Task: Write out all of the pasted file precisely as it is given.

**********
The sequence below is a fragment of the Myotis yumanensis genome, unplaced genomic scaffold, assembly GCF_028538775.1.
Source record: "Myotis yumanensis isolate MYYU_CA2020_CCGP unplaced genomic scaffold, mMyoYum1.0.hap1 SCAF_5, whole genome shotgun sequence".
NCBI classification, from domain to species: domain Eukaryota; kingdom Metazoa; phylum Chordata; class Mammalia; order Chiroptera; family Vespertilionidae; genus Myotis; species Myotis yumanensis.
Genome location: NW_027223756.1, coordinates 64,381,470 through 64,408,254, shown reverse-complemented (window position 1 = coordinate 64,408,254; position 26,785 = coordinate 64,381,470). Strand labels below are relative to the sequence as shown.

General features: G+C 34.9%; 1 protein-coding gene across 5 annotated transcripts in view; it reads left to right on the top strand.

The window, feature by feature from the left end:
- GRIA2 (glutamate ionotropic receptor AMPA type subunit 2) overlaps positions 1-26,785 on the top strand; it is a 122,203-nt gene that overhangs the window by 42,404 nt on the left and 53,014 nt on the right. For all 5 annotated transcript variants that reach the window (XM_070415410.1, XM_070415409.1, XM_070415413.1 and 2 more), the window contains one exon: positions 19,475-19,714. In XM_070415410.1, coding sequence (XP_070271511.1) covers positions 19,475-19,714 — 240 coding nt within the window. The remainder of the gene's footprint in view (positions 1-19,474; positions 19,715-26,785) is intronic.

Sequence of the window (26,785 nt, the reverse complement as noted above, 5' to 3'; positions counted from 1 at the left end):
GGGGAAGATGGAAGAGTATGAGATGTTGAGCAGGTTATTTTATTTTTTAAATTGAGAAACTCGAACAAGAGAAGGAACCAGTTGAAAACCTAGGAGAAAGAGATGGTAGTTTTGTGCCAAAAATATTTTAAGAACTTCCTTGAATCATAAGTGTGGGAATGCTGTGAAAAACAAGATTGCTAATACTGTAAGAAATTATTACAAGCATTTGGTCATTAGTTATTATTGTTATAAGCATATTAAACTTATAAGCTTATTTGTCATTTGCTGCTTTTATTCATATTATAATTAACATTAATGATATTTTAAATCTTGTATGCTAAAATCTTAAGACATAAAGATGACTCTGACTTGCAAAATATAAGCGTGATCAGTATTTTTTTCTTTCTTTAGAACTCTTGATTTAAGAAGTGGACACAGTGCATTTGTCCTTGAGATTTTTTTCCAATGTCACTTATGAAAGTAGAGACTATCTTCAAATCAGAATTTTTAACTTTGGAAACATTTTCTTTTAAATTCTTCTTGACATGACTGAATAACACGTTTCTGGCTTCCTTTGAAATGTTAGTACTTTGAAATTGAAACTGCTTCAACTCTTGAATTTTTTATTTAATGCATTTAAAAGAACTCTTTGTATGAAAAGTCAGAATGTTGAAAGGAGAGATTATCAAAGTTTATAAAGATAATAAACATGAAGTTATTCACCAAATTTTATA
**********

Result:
The sequence below is a fragment of the Myotis yumanensis genome, unplaced genomic scaffold, assembly GCF_028538775.1.
Source record: "Myotis yumanensis isolate MYYU_CA2020_CCGP unplaced genomic scaffold, mMyoYum1.0.hap1 SCAF_5, whole genome shotgun sequence".
NCBI classification, from domain to species: domain Eukaryota; kingdom Metazoa; phylum Chordata; class Mammalia; order Chiroptera; family Vespertilionidae; genus Myotis; species Myotis yumanensis.
Genome location: NW_027223756.1, coordinates 64,381,470 through 64,408,254, shown reverse-complemented (window position 1 = coordinate 64,408,254; position 26,785 = coordinate 64,381,470). Strand labels below are relative to the sequence as shown.

General features: G+C 34.9%; 1 protein-coding gene across 5 annotated transcripts in view; it reads left to right on the top strand.

The window, feature by feature from the left end:
- GRIA2 (glutamate ionotropic receptor AMPA type subunit 2) overlaps positions 1-26,785 on the top strand; it is a 122,203-nt gene that overhangs the window by 42,404 nt on the left and 53,014 nt on the right. For all 5 annotated transcript variants that reach the window (XM_070415410.1, XM_070415409.1, XM_070415413.1 and 2 more), the window contains one exon: positions 19,475-19,714. In XM_070415410.1, coding sequence (XP_070271511.1) covers positions 19,475-19,714 — 240 coding nt within the window. The remainder of the gene's footprint in view (positions 1-19,474; positions 19,715-26,785) is intronic.

Sequence of the window (26,785 nt, the reverse complement as noted above, 5' to 3'; positions counted from 1 at the left end):
GGGGAAGATGGAAGAGTATGAGATGTTGAGCAGGTTATTTTATTTTTTAAATTGAGAAACTCGAACAAGAGAAGGAACCAGTTGAAAACCTAGGAGAAAGAGATGGTAGTTTTGTGCCAAAAATATTTTAAGAACTTCCTTGAATCATAAGTGTGGGAATGCTGTGAAAAACAAGATTGCTAATACTGTAAGAAATTATTACAAGCATTTGGTCATTAGTTATTATTGTTATAAGCATATTAAACTTATAAGCTTATTTGTCATTTGCTGCTTTTATTCATATTATAATTAACATTAATGATATTTTAAATCTTGTATGCTAAAATCTTAAGACATAAAGATGACTCTGACTTGCAAAATATAAGCGTGATCAGTATTTTTTTCTTTCTTTAGAACTCTTGATTTAAGAAGTGGACACAGTGCATTTGTCCTTGAGATTTTTTTCCAATGTCACTTATGAAAGTAGAGACTATCTTCAAATCAGAATTTTTAACTTTGGAAACATTTTCTTTTAAATTCTTCTTGACATGACTGAATAACACGTTTCTGGCTTCCTTTGAAATGTTAGTACTTTGAAATTGAAACTGCTTCAACTCTTGAATTTTTTATTTAATGCATTTAAAAGAACTCTTTGTATGAAAAGTCAGAATGTTGAAAGGAGAGATTATCAAAGTTTATAAAGATAATAAACATGAAGTTATTCACCAAATTTTATA